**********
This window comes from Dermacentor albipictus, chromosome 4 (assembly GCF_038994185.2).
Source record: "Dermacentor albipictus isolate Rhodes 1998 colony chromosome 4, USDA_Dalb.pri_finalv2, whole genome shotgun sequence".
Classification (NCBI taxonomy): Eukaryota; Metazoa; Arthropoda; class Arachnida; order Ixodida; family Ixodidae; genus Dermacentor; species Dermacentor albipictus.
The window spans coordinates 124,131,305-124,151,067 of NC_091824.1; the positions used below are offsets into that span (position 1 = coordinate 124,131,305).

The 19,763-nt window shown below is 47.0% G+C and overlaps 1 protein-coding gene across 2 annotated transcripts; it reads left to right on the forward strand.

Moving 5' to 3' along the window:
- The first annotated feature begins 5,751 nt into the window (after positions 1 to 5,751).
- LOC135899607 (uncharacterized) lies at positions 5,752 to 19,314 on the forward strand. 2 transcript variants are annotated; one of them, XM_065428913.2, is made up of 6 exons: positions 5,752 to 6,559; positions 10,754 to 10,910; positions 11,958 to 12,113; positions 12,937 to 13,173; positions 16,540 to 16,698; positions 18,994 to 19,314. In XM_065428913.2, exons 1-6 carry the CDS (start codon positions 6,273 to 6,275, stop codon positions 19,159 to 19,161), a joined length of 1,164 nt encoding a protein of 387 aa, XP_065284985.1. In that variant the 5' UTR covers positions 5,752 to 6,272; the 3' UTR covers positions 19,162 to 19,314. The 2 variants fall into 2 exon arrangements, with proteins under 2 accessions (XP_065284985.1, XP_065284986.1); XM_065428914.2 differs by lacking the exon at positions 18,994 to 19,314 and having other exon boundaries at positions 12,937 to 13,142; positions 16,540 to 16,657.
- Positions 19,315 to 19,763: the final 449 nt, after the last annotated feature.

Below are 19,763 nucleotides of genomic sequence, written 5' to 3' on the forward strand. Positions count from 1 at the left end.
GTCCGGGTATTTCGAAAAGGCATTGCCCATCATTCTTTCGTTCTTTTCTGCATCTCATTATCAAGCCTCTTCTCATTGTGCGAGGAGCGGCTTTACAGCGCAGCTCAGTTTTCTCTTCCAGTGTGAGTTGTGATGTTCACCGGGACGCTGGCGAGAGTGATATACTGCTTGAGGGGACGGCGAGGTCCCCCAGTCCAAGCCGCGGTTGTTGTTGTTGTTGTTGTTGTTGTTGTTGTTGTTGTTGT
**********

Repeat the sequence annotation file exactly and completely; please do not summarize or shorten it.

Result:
This window comes from Dermacentor albipictus, chromosome 4 (assembly GCF_038994185.2).
Source record: "Dermacentor albipictus isolate Rhodes 1998 colony chromosome 4, USDA_Dalb.pri_finalv2, whole genome shotgun sequence".
Classification (NCBI taxonomy): Eukaryota; Metazoa; Arthropoda; class Arachnida; order Ixodida; family Ixodidae; genus Dermacentor; species Dermacentor albipictus.
The window spans coordinates 124,131,305-124,151,067 of NC_091824.1; the positions used below are offsets into that span (position 1 = coordinate 124,131,305).

The 19,763-nt window shown below is 47.0% G+C and overlaps 1 protein-coding gene across 2 annotated transcripts; it reads left to right on the forward strand.

Moving 5' to 3' along the window:
- The first annotated feature begins 5,751 nt into the window (after positions 1 to 5,751).
- LOC135899607 (uncharacterized) lies at positions 5,752 to 19,314 on the forward strand. 2 transcript variants are annotated; one of them, XM_065428913.2, is made up of 6 exons: positions 5,752 to 6,559; positions 10,754 to 10,910; positions 11,958 to 12,113; positions 12,937 to 13,173; positions 16,540 to 16,698; positions 18,994 to 19,314. In XM_065428913.2, exons 1-6 carry the CDS (start codon positions 6,273 to 6,275, stop codon positions 19,159 to 19,161), a joined length of 1,164 nt encoding a protein of 387 aa, XP_065284985.1. In that variant the 5' UTR covers positions 5,752 to 6,272; the 3' UTR covers positions 19,162 to 19,314. The 2 variants fall into 2 exon arrangements, with proteins under 2 accessions (XP_065284985.1, XP_065284986.1); XM_065428914.2 differs by lacking the exon at positions 18,994 to 19,314 and having other exon boundaries at positions 12,937 to 13,142; positions 16,540 to 16,657.
- Positions 19,315 to 19,763: the final 449 nt, after the last annotated feature.

Below are 19,763 nucleotides of genomic sequence, written 5' to 3' on the forward strand. Positions count from 1 at the left end.
GTCCGGGTATTTCGAAAAGGCATTGCCCATCATTCTTTCGTTCTTTTCTGCATCTCATTATCAAGCCTCTTCTCATTGTGCGAGGAGCGGCTTTACAGCGCAGCTCAGTTTTCTCTTCCAGTGTGAGTTGTGATGTTCACCGGGACGCTGGCGAGAGTGATATACTGCTTGAGGGGACGGCGAGGTCCCCCAGTCCAAGCCGCGGTTGTTGTTGTTGTTGTTGTTGTTGTTGTTGTTGTTGTTGT